God is to be consulted and inquired after in all doubtful cases, especially in our sin-cases. "I have sinned; what shall I do unto you, O you Watcher of men?" (Job 7:20). He calls upon God to know what course he should take. Though when we have opportunity to speak unto men, that is good and a duty; yet we must not rest in the counsels of men what to do in sin-cases-God must be consulted.

Though to speak a general confession is an easy matter and every man's duty-yet to make a genuine confession is a hard matter and a work beyond man. As no man can say (in a spiritual sense) Jesus is the Lord, "but by the Holy Spirit" (1 Corinthians 12:3), so no man can say (in a holy manner) I have sinned-but by the Holy Spirit. Good and bad, believers and unbelievers, speak often the same words-but they cannot speak the same things, nor from the same principles: nature speaks in the one; in the other, grace. One may say very passionately he has sinned, and sometimes almost drown his words in tears; but the other says repentingly, "I have sinned," and floods his heart with godly sorrows.

The general confessions of the saints have these four things in them:

1. Besides the fact of sin-they acknowledge the blot of sin: that there is much defilement and blackness in every sin; that it is the pollution and abasement of the creature.

2. They confess the fault of sin: that they have done very ill in what they have done, and very foolishly, even like a beast that has no understanding.

3. They confess a guilt contracted by what they have done: that their persons might be laid liable to the sentence of the Law for every such act, if Christ had not taken away the curse and condemning power of it. Confession of sin (in the strict nature of it) puts us into the hand of justice; though through the grace of the new covenant, it puts us into the hand of mercy.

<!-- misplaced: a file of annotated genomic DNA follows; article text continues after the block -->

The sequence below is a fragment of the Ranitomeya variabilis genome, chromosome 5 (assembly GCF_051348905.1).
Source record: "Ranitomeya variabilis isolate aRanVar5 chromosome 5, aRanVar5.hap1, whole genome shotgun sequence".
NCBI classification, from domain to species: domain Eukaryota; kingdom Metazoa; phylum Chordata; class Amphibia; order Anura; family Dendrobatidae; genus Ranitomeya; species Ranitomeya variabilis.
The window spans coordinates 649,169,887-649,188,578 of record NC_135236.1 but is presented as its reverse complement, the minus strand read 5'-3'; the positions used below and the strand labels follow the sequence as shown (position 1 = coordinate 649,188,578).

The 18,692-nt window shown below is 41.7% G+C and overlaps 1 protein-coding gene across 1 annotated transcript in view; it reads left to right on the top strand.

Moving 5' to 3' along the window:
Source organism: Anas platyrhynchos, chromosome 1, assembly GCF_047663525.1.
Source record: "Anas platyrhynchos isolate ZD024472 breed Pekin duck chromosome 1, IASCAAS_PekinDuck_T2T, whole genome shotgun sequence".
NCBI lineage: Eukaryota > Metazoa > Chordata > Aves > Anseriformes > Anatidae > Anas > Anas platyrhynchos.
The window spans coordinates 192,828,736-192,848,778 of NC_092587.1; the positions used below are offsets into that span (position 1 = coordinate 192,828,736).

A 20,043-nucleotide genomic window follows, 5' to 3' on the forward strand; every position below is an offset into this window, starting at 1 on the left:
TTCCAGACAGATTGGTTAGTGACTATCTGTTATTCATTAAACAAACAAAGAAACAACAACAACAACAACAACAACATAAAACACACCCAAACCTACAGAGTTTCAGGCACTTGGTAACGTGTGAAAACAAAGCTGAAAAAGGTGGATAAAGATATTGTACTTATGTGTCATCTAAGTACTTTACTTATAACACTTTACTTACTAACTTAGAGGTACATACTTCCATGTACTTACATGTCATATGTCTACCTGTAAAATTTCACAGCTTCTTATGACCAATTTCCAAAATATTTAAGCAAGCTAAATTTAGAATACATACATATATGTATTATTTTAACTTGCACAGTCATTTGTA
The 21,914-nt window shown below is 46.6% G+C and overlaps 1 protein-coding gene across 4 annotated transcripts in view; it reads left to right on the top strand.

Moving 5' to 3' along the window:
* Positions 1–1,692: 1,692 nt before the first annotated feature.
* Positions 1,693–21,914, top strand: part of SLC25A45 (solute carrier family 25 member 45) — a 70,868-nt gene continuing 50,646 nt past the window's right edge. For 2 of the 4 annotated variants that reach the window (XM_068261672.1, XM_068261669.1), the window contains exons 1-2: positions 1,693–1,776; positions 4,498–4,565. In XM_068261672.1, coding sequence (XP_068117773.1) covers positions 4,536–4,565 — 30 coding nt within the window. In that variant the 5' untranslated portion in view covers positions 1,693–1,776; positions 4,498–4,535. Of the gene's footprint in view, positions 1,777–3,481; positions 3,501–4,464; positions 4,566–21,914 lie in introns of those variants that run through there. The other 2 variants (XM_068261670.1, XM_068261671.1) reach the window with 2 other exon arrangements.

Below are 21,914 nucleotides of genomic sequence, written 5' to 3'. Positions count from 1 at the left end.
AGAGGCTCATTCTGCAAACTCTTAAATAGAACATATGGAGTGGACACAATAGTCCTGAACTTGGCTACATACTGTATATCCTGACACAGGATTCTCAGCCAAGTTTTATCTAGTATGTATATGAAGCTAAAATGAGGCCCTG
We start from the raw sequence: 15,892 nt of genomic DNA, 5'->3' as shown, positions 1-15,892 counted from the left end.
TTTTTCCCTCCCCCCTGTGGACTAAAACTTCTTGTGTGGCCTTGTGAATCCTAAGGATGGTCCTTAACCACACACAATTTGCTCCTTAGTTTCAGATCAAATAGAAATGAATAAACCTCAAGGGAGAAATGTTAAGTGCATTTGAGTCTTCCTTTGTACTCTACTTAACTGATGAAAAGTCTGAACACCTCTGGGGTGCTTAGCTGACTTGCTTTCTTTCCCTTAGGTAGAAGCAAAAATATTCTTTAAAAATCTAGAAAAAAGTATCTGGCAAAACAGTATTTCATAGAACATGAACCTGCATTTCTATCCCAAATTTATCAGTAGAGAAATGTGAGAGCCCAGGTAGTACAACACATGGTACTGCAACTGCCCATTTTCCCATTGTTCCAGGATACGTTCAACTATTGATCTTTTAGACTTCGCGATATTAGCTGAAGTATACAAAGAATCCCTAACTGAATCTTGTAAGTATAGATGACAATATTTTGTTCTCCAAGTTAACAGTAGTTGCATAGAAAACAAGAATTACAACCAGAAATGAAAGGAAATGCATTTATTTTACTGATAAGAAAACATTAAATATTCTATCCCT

4. Hence the saints confess all the punishments threatened in the Word to be due to sin, and are ready to acquit God whatever He has awarded against sinners-see Daniel 9:7.

The manner in which saints confess sin, widens the distance between theirs and the general confessions of wicked men.

The saints confess freely: Acknowledgments of sin are not extorted by the pain and trouble which seizes on them, as in Pharaoh, Saul, Judas. But when God gives them best days-they are ready to speak worst of themselves; when they receive most mercies from God-then He receives most and deepest acknowledgments of sin from them. They are never so humbled in the sight of sin-as when they are most exalted in seeing the salvations of the Lord. The goodness of God leads them to repentance-they are not driven to it by wrath.

The saints confess feelingly: When they say they have sinned-they know what they say. They taste the bitterness of sin, and groan under the burdensomeness of it, as it passes out in confession. A natural man's confessions run through him as water through a pipe, which leaves no impression or scent there, nor do they any more taste what sin is, than the pipe does of what relish water is.